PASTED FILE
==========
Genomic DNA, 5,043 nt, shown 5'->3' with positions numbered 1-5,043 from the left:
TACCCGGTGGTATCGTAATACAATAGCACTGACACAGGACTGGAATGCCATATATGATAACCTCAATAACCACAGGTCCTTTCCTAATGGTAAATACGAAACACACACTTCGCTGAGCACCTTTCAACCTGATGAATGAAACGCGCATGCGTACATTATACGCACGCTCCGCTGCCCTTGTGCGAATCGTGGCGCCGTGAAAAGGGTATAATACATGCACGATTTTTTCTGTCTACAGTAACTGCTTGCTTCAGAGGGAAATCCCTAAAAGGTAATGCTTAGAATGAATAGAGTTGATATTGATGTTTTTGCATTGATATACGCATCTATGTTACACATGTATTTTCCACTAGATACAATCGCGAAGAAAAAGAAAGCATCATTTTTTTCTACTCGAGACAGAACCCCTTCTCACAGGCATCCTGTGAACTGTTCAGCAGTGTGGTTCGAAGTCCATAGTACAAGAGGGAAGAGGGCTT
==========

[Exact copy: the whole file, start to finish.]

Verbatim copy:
Genomic DNA, 5,043 nt, shown 5'->3' with positions numbered 1-5,043 from the left:
TACCCGGTGGTATCGTAATACAATAGCACTGACACAGGACTGGAATGCCATATATGATAACCTCAATAACCACAGGTCCTTTCCTAATGGTAAATACGAAACACACACTTCGCTGAGCACCTTTCAACCTGATGAATGAAACGCGCATGCGTACATTATACGCACGCTCCGCTGCCCTTGTGCGAATCGTGGCGCCGTGAAAAGGGTATAATACATGCACGATTTTTTCTGTCTACAGTAACTGCTTGCTTCAGAGGGAAATCCCTAAAAGGTAATGCTTAGAATGAATAGAGTTGATATTGATGTTTTTGCATTGATATACGCATCTATGTTACACATGTATTTTCCACTAGATACAATCGCGAAGAAAAAGAAAGCATCATTTTTTTCTACTCGAGACAGAACCCCTTCTCACAGGCATCCTGTGAACTGTTCAGCAGTGTGGTTCGAAGTCCATAGTACAAGAGGGAAGAGGGCTT